How Assistive Technology helps students with ADHD/ADD achieve independence
You can’t pause, slow down, or rewind a lecture if you lose concentration. Learn how this prevents students with ADHD from achieving their academic potential.2 min read Published: 8 Apr 2019
The Problem with Lectures
You can’t pause a lecture. You can’t slow it down. And you can’t rewind it if you lose concentration and miss an important point.
These basic realities of the lecture format are often what prevents students with ADHD from achieving their full academic potential, as the problems that present themselves during a lecture can also crop up in other study settings too.
It’s something we’ve been focusing on as a company since we were founded in 2007. That’s why we developed our first solution to the problem with Sonocent Audio Notetaker. We have know developed Glean a web based audio note taking tool.
So we want to get straight into how you can improve classroom experiences through assistive tech by looking at how it can help hurdle the following common obstacles:
- Working Memory
- Sensory Overload
- Study Skills
Through proper implementation of AT, you could see a dramatic improvement in student independence and, ultimately, GPA and attainment.
1. Working Memory
Retaining and reflecting on information presented in the classroom is a building block of learning. So if you’re experiencing problems with working memory, it’s safe to assume that this will be a real barrier to absorbing what you’ve heard and seen in a lecture.
But what if you had the reassurance that all the material from a class was available to review afterwards?
Capturing audio in a lecture is nothing new. It’s been around as long as the portable tape recorder. However, developments in technology have made what was once a cumbersome and time-consuming review process straightforward and relatively quick.
When spoken phrases are automatically visualized as chunks, which you can color highlight and annotate as you record, you’ll probably find coming back to the recording a more valuable experience.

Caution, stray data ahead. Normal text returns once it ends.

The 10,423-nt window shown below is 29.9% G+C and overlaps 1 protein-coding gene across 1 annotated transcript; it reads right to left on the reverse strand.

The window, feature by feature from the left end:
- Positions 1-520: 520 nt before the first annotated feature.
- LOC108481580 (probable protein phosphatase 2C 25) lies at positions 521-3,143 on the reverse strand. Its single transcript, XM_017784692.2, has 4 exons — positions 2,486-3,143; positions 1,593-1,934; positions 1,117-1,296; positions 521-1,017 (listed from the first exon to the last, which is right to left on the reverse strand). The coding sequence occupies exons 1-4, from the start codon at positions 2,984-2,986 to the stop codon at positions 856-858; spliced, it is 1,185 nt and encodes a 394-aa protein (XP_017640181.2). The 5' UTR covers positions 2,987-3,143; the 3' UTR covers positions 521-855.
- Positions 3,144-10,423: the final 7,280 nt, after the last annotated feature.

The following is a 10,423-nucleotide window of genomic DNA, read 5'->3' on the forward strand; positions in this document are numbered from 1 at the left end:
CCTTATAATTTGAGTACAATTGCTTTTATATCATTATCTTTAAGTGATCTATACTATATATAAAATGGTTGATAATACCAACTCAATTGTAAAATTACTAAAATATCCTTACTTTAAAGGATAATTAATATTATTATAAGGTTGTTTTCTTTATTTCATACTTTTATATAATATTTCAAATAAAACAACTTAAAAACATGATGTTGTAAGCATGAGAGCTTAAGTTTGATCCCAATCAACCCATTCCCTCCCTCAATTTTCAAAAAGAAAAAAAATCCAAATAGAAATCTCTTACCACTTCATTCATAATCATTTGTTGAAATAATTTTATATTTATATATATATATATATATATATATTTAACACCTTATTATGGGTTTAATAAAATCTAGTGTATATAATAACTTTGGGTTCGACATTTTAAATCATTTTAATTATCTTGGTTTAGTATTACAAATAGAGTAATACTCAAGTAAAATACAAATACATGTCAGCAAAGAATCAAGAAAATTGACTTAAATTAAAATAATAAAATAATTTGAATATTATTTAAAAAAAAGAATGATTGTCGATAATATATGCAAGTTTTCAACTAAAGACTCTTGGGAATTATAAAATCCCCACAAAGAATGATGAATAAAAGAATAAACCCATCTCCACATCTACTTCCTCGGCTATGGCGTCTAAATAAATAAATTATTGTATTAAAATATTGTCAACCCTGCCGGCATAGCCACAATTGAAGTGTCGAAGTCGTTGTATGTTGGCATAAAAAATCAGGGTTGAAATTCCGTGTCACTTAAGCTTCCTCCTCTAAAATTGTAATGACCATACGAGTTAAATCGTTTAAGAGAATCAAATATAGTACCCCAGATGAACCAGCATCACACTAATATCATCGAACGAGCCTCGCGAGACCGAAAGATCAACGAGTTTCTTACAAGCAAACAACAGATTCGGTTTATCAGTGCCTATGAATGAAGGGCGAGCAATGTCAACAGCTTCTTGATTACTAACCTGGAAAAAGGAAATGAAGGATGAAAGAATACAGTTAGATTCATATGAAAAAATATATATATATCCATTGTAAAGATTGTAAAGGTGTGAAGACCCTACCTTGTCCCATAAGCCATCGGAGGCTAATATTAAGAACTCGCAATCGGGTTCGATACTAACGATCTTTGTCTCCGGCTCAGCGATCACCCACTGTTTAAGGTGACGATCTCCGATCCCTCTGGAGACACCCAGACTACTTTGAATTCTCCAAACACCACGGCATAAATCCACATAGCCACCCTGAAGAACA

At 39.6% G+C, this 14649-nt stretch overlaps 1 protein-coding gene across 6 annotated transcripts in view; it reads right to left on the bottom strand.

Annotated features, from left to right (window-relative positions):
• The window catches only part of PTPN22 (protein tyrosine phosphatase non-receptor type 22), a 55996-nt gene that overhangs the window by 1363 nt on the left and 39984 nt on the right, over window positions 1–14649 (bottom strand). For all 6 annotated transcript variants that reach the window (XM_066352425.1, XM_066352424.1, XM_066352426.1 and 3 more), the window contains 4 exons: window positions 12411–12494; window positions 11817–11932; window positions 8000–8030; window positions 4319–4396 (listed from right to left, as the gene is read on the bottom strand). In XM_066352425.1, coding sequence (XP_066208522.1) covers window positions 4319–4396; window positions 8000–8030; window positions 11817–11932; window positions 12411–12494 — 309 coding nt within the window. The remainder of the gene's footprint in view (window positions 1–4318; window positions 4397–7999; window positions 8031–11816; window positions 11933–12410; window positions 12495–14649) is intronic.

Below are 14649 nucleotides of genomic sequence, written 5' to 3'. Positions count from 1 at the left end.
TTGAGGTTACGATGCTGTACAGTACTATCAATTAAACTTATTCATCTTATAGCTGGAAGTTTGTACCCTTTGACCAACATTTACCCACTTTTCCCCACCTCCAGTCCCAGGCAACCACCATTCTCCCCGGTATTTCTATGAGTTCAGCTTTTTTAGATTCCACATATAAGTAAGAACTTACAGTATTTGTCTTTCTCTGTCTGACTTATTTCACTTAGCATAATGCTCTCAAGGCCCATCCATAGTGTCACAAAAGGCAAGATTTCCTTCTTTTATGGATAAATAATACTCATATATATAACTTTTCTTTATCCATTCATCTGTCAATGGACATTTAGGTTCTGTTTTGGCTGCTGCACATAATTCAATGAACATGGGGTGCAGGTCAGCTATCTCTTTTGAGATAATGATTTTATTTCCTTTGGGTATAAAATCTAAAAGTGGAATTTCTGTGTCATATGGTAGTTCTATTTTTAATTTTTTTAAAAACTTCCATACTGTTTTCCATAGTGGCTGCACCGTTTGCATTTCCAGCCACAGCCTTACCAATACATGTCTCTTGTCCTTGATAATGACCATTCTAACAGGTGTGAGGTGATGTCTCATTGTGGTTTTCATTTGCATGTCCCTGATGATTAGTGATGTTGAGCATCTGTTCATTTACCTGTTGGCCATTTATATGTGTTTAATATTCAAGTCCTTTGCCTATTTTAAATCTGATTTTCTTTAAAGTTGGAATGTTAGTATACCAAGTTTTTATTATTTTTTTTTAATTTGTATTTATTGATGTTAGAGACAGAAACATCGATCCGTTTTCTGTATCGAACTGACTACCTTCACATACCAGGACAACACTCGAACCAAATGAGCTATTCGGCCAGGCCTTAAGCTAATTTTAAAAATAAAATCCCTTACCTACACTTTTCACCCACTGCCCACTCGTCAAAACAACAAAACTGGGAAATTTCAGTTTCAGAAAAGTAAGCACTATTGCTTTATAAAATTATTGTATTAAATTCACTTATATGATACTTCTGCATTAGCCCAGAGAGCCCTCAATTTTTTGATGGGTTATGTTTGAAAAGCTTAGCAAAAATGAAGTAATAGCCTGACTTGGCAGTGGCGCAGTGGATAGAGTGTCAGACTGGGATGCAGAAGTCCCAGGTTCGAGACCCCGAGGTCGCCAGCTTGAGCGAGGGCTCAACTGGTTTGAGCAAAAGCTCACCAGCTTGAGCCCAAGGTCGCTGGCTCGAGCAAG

– No longer will your ability to retain information in the moment negatively impact your studies
The same goes for lapses in concentration. If focus gets lost, it can be easy to disengage from what’s happening and resign yourself to missing out. But by using Glean to flag these moments and return to them later, you’ll stand a better chance of keeping up.
The extract feature is something that could help when it comes to reviewing material, too. It allows the user to separate highlighted portions of audio into a new workspace, making it that much easier to revisit content that might have been missed the first time.
3. Sensory Overload
Sensory overload is a problem common to other conditions, such as ASD or anxiety, and it’s probably one of the most serious threats to classroom engagement. While institutions have got better at making learning environments less problematic for these students, it’s still the case that stimuli could cause distractions.
If noises in the classroom are straining students, having the ability to access easily editable and cleanable audio is something we’ve found to be of benefit. So being able to slow speech down, eliminate background noise and generally make a recording clear and free of distractions can have a real impact.
But as we discuss in a separate piece on our blog about implementing AT, there are plenty of non-digital solutions that you could make available to students with this issue. It’s always worth looking at a problem from every angle.
4. Study Skills
Organization, note taking and other fundamental study skills might be lacking for students with ADHD/ADD, especially if accommodations provided previously have encouraged passive learning. But strong study skills are absolutely crucial to independence in higher ed. So having technology or software that makes their development easier is a real benefit.
Glean is designed to scaffold the learning process. This makes it easier for students to build note taking skills from the ground up. Having all lecture material (including slides, audio and written notes) in one workspace can also help with organization.
This is how Glean has addressed some of the common barriers students with ADHD/ADD experience, and we’re always looking at what we can do to make the higher ed experience better for students with this and other conditions that affect their learning.
Written by Luke Garbutt
More from Disability ServicesView All
Saving Costs and Elevating Inclusivity: The Glean Solution for Disability Services
By providing innovative learning tools for students to access, Colleges can stand above the rest as an institution that puts student outcomes first.
How disabilities like ADHD, Autism, and Dyslexia affect learning
Cognitive scientist Dr. Sue Wilkinson explains how common disabilities affect the learning process.
5 trends Disability Services Directors need to watch out for
It’s one year since campuses were shut down across the US. Ever since, departments have had to adapt quickly to changing and uncertain circumstances.